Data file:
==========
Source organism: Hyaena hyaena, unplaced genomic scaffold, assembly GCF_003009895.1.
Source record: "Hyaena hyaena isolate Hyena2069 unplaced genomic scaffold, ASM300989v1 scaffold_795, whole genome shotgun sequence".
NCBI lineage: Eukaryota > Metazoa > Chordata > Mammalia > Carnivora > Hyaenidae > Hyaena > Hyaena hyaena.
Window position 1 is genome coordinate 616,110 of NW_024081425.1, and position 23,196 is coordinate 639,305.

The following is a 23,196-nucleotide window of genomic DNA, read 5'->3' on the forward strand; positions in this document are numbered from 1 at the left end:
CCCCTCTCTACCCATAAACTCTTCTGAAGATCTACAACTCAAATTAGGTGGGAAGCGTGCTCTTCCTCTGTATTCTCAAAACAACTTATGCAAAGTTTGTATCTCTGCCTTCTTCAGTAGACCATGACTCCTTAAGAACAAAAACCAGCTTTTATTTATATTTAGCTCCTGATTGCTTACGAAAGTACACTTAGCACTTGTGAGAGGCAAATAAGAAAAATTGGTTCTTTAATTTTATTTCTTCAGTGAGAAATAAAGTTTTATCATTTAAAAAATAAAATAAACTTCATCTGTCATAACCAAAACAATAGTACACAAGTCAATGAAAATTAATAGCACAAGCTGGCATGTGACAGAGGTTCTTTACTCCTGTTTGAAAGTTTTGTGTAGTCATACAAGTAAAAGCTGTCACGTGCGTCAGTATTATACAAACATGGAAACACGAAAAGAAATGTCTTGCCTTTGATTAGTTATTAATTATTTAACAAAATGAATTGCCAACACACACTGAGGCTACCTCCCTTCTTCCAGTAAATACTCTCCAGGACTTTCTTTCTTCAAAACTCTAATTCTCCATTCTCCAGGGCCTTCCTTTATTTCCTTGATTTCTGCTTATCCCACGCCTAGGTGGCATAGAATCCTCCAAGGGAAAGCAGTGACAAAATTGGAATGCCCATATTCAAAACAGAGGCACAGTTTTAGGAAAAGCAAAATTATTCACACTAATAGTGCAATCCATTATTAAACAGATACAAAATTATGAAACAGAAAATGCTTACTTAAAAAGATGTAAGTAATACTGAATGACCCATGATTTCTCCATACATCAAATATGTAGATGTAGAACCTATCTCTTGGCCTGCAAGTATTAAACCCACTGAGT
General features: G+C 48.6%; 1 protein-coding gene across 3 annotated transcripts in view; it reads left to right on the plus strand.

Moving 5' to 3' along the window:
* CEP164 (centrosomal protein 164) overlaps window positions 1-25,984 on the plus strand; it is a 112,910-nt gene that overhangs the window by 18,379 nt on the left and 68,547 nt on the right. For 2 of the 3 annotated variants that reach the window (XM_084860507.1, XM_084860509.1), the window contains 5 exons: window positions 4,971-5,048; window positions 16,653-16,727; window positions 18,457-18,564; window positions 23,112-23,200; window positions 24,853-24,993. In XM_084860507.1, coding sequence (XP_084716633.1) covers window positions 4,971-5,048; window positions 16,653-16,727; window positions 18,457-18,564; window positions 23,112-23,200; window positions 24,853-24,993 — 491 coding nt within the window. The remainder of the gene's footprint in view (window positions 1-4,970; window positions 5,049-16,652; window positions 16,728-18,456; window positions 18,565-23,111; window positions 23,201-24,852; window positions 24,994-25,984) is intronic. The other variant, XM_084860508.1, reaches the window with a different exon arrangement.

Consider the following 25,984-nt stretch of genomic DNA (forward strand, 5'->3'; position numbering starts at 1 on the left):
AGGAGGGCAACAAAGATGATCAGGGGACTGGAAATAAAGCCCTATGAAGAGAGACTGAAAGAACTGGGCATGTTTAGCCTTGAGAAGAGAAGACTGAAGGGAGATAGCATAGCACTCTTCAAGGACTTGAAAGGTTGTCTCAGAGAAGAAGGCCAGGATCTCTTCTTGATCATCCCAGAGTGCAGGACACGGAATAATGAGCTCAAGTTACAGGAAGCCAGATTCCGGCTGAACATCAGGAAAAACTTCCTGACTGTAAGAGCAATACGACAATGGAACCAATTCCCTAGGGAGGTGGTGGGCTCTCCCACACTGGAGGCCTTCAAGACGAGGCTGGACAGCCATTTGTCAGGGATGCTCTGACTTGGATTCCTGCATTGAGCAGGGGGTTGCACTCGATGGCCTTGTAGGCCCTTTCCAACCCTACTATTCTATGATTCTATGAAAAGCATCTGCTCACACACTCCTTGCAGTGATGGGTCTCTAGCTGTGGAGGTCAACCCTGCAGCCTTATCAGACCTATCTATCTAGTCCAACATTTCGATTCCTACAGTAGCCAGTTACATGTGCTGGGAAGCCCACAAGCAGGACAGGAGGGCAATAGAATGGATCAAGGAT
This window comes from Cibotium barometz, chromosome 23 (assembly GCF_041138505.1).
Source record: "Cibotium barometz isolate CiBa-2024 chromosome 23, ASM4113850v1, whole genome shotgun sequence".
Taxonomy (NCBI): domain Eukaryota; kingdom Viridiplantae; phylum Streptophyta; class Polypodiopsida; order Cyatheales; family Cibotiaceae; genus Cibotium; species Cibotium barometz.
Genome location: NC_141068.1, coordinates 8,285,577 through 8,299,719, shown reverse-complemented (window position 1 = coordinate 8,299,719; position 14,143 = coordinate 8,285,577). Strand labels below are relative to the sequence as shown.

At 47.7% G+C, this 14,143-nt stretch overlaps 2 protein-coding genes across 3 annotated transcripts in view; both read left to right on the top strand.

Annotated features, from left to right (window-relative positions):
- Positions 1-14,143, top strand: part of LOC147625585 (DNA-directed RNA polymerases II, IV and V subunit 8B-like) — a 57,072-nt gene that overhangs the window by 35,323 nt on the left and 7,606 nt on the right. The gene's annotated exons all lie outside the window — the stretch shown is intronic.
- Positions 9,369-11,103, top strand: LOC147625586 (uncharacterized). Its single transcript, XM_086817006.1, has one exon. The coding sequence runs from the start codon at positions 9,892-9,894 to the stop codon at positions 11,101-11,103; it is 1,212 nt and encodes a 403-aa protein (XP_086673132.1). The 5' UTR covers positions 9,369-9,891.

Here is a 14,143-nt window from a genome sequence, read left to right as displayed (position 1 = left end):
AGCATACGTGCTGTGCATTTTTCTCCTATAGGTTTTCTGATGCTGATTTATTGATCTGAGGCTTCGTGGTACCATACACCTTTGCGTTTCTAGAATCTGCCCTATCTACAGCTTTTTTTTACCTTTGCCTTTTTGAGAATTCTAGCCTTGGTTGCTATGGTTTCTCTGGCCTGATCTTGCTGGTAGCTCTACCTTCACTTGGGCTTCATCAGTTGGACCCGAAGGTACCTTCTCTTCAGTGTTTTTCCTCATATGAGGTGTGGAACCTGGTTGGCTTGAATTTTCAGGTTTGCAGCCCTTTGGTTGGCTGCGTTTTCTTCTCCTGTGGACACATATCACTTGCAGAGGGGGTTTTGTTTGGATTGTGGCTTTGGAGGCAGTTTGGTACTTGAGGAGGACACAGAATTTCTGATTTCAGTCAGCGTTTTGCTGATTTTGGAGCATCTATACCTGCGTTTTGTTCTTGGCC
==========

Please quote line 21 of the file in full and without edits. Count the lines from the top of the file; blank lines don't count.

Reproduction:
AGCATACGTGCTGTGCATTTTTCTCCTATAGGTTTTCTGATGCTGATTTATTGATCTGAGGCTTCGTGGTACCATACACCTTTGCGTTTCTAGAATCTGCCCTATCTACAGCTTTTTTTTACCTTTGCCTTTTTGAGAATTCTAGCCTTGGTTGCTATGGTTTCTCTGGCCTGATCTTGCTGGTAGCTCTACCTTCACTTGGGCTTCATCAGTTGGACCCGAAGGTACCTTCTCTTCAGTGTTTTTCCTCATATGAGGTGTGGAACCTGGTTGGCTTGAATTTTCAGGTTTGCAGCCCTTTGGTTGGCTGCGTTTTCTTCTCCTGTGGACACATATCACTTGCAGAGGGGGTTTTGTTTGGATTGTGGCTTTGGAGGCAGTTTGGTACTTGAGGAGGACACAGAATTTCTGATTTCAGTCAGCGTTTTGCTGATTTTGGAGCATCTATACCTGCGTTTTGTTCTTGGCC